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Mr. Brown - Mellan Tre Ögon CD (album) cover


Mr. Brown


Prog Folk

3.06 | 21 ratings

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4 stars

It wasn't until the early 90's before Sweden made an important step onto the progressive rock map. Bands such as Änglagård, Landberk, Anekdoten and later on The Flower Kings were largely responsible for what some people like to refer to as "The third wave of progressive rock".

In the 70's, when progressive rock had its peak, bands from Sweden weren't very representative. Aside of Kaipa and perhaps Trettioåriga Kriget, Kebnekajse and Made In Sweden, there was little or no recognition. At least not in the terms of the giants of the period. One of the many bands that did try was Mr Brown. During the 70's, Mallorca was a popular place for swedes to visit during holidays. Among the travellers were Håkan Andersson and Bo Carlberg. When in Mallorca, they enjoyed a local band playing covers. Inspired by this, they immediately started a band upon arriving back in Sweden. Soon, the remaining seats were filled and they slowly started to build up a catalogue of their own. Musically, the band members talent exceeded the traditional instruments and they handled mandolin, hammond B3, Logan stringmachine, synthesizer and flute (to name a few).

They gained quite a reputation thanks to their live gigs and were on their way of scoring a record contract. Unfortunately, things changed. Due to other duties the members parted ways in '75. A half year later they all met up again and agreed on get an album out, as they fell that the music had potential. They financed the whole process with their own pocket money and they even distributed the the record themselves (prog was out - punk was in and thus no companies were interested). 1000 vinyls were pressed. My review is based on the now re-issued CD on transubstans records (trans 015).

The music of Mr Brown is pure symphonic rock and is largely reminiscent of Camel, Barclay James Harvest and Sebastian Hardie. The first track, "Suicide", starts off in a slow, spacey mode which draws the listener to Pink Floyd. This is one of the four tracks that contain lyrics. The vocals are sung in a soft way and fits the atmosphere of the song real good. The second track, "Recall", is surely one of the highlights of the album. A great intro that demonstrates the tight rhythm section kicks off before a grand piano follows and these are executed in a way that leaves the listener, or me at least, with a sense of hope. There are parts here reminding of BJH and, just like Holroyd and c/o, the strength of the song lies in the overall arrangement. The song continues with a mellow flute on a layer of mellotron, drums and piano before a guitar solo bursts in to the melody. Much of the music on Mellan Tre Ögon ("Between Three Eyes") is build up on the grand piano ("Resan till Ixtlan" - "Journey to Ixtlan") and with mellotron and synthesizer ("Universe"). The last track mentioned has an exceptionally soft and atmospheric feel about it. "Karma 74" provides some interplay between the flute and the piano before the rhythm section comes in. This one sounds quite folky at times and speeds up towards the end. "Liv i stad utan liv" ("Life in the City without Life") is the other highlight in my opinion. The verses are spoked whereas the choruses are being sung, all the lyrics are swedish. This song is basically what Mr Brown is all about: the arrangements. Exemplified by the fact that the song changes tempo and speeds up without losing control of the soft, symphonic atmosphere. The album finishes with an acoustically driven song, "I'll Arise" which isn't as good as the other tracks on the album (I don't count "Tornet" - "The Tower" as a real song given its length of 50 seconds) much due to the vocals that aren't that convincing. However, that's just a minor complaint.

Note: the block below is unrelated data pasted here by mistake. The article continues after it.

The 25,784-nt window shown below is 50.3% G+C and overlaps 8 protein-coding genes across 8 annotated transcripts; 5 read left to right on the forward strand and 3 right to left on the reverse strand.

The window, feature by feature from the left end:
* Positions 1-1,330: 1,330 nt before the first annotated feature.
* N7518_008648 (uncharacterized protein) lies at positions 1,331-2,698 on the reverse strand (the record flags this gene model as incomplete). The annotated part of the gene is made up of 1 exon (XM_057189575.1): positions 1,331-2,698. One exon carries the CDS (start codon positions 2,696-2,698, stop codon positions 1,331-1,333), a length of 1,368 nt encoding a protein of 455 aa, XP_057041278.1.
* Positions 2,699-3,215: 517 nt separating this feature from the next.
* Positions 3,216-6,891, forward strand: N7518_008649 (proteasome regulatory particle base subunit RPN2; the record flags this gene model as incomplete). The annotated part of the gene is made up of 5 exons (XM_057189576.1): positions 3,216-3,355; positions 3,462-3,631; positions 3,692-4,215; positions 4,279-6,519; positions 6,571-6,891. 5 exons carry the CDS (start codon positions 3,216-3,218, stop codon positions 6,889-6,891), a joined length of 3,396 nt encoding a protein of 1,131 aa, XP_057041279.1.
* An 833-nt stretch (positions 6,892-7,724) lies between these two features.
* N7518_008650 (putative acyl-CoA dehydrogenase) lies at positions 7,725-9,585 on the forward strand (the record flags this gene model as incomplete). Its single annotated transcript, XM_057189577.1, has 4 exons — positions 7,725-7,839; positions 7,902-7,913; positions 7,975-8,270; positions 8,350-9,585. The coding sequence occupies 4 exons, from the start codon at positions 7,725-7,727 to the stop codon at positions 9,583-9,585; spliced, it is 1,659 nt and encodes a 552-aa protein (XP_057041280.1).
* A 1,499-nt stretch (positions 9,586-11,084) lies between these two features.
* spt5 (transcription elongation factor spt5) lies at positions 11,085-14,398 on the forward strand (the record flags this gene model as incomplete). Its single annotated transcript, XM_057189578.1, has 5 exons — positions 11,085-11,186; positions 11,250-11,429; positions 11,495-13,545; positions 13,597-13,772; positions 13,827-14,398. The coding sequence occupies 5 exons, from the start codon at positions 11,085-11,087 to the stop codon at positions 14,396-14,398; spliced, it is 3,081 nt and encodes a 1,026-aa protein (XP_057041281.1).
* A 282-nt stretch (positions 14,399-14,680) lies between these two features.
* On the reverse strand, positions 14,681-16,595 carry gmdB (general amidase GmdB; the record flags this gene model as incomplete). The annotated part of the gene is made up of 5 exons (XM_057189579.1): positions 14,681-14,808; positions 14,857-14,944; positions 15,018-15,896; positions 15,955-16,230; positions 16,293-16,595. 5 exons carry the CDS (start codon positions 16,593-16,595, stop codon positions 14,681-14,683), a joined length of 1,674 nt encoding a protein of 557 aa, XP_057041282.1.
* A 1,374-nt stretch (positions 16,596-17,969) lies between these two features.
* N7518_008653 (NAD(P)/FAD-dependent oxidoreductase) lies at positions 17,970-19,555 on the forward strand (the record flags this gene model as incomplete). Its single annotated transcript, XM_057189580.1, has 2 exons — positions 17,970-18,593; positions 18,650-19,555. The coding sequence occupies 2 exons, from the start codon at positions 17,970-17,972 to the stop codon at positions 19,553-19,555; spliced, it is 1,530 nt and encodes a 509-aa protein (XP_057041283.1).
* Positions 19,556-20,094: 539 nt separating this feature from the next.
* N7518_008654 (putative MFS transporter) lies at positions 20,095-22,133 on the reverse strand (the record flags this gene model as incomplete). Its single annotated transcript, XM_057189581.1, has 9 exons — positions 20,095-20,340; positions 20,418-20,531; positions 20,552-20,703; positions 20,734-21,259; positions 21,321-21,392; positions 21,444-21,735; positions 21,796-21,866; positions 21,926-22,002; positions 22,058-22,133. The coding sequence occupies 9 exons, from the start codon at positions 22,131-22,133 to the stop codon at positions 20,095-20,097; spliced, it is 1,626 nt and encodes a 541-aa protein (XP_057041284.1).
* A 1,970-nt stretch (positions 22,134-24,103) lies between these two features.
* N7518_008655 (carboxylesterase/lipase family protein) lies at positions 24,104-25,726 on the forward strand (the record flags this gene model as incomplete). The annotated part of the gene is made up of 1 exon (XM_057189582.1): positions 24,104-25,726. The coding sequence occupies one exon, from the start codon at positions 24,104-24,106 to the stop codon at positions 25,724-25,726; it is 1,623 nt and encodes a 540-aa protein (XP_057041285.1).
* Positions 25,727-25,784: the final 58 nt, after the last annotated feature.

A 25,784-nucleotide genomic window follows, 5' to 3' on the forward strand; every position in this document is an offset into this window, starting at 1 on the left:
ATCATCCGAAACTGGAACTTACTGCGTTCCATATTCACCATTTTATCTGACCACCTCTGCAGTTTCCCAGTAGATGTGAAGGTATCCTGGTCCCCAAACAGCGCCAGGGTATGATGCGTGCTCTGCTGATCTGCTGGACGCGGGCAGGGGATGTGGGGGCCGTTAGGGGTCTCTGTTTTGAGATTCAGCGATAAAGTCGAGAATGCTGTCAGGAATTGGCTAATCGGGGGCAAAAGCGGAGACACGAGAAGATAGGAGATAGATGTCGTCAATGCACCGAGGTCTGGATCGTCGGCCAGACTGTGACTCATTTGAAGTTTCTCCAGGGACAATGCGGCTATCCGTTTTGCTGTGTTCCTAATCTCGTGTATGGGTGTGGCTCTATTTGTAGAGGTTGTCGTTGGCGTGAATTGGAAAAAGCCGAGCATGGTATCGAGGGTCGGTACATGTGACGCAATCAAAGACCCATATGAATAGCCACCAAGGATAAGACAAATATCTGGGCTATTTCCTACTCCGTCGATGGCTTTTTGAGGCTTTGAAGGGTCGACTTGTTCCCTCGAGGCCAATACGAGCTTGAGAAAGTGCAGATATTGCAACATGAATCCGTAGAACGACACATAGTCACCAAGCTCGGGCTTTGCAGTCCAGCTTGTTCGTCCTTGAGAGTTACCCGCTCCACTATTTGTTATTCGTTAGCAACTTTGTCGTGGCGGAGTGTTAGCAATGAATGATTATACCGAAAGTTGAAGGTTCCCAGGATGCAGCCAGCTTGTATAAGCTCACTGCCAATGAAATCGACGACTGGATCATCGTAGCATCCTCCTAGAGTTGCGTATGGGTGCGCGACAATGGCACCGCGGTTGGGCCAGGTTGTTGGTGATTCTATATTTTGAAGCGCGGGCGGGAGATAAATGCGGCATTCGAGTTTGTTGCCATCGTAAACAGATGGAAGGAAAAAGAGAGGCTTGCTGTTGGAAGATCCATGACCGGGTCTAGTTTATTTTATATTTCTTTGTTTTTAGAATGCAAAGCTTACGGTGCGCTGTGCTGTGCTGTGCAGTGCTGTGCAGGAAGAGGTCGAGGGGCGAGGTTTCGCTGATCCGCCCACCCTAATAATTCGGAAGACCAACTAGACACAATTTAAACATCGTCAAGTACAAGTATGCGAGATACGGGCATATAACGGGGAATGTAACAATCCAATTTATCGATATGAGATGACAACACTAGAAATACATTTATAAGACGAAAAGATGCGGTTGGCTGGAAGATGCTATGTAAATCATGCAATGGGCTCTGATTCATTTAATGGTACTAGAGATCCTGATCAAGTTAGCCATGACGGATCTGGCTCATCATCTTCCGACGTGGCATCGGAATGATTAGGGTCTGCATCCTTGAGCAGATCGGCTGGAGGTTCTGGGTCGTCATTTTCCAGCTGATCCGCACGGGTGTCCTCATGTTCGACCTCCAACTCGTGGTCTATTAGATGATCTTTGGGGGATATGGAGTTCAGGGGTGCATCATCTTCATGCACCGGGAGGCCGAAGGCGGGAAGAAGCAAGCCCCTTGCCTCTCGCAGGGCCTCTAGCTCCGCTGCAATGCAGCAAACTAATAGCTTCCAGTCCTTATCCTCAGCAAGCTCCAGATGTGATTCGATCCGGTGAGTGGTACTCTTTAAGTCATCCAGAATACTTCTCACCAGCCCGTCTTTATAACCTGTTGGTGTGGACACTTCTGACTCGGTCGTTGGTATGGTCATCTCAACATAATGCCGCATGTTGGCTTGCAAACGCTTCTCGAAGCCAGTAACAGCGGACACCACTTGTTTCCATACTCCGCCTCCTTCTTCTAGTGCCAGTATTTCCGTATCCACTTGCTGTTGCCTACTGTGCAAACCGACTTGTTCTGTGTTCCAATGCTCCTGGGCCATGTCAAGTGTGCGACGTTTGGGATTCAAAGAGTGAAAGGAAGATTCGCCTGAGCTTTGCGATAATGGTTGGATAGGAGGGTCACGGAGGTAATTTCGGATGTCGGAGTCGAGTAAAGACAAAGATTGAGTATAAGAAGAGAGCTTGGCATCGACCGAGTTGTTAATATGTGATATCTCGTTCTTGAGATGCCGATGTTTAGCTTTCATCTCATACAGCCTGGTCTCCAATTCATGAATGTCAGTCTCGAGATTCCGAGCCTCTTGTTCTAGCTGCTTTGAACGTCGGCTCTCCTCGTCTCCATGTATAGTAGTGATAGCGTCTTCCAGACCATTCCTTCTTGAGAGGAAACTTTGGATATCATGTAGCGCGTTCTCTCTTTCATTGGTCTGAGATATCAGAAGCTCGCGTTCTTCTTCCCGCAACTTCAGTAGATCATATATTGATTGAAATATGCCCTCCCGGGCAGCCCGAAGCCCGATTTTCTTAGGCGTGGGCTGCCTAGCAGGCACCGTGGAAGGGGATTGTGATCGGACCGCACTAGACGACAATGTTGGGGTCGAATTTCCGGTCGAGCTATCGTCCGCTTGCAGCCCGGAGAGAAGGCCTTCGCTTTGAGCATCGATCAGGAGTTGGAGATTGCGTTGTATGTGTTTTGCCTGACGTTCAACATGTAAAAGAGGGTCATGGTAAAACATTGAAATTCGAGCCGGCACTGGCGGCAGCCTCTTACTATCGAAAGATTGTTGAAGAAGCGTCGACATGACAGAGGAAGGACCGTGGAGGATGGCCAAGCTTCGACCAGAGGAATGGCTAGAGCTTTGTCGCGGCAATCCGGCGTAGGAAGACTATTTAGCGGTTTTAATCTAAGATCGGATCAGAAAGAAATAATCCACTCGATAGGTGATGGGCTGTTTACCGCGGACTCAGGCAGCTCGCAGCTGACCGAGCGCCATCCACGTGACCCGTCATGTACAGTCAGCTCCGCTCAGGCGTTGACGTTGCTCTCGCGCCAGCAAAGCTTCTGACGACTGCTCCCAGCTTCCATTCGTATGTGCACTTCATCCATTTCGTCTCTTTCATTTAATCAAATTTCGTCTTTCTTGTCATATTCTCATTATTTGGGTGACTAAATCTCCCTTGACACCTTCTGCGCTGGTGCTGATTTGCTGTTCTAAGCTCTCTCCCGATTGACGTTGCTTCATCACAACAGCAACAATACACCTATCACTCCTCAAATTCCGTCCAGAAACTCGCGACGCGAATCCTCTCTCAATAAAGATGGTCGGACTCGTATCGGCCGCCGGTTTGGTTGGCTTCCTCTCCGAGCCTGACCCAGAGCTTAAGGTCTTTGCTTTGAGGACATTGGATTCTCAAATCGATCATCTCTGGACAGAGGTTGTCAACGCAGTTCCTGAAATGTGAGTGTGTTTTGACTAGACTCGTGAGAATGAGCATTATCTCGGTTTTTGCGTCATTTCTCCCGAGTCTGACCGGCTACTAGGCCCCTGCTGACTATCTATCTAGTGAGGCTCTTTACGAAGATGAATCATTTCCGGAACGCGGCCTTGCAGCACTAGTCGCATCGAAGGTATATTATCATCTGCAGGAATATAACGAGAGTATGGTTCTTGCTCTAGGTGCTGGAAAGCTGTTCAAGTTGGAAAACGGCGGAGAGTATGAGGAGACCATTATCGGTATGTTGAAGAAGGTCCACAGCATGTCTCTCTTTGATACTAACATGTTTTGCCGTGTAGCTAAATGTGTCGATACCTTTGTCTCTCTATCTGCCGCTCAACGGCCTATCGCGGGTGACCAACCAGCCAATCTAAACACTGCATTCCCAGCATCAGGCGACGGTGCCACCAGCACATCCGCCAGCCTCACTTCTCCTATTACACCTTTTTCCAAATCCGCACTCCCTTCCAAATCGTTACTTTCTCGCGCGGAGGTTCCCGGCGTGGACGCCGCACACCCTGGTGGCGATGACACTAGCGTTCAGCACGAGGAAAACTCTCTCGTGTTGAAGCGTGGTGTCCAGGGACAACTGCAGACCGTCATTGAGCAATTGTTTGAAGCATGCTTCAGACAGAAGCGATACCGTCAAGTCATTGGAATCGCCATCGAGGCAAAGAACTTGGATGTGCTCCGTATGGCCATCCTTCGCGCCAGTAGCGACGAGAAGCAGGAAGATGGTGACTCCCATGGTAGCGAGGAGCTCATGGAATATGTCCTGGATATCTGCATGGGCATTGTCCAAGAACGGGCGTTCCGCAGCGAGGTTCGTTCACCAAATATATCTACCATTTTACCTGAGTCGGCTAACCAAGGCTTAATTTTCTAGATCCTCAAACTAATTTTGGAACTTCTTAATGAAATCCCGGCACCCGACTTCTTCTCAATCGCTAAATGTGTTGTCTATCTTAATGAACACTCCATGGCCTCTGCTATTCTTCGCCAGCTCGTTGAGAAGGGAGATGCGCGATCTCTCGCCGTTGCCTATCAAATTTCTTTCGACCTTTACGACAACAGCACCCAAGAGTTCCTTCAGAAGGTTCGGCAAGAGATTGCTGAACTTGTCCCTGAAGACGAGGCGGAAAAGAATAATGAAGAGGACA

This is what I like to call one of the best and most accomplished records from a swedish 70's band. I mentioned Kaipa earlier and I'd say, without sounding too over-excited over this piece, that this is better than anything Kaipa ever did. Given the time of its release, I'm sure Mr Brown would've gained more recognition if it had been released prior to the punk wave. Most of the songs, or at least parts of the songs, were already made in '73, '74. These guys had potential, too bad they left us with this single legacy.

This is highly recommended to 70's symphonic lovers.

sampo | 4/5 |


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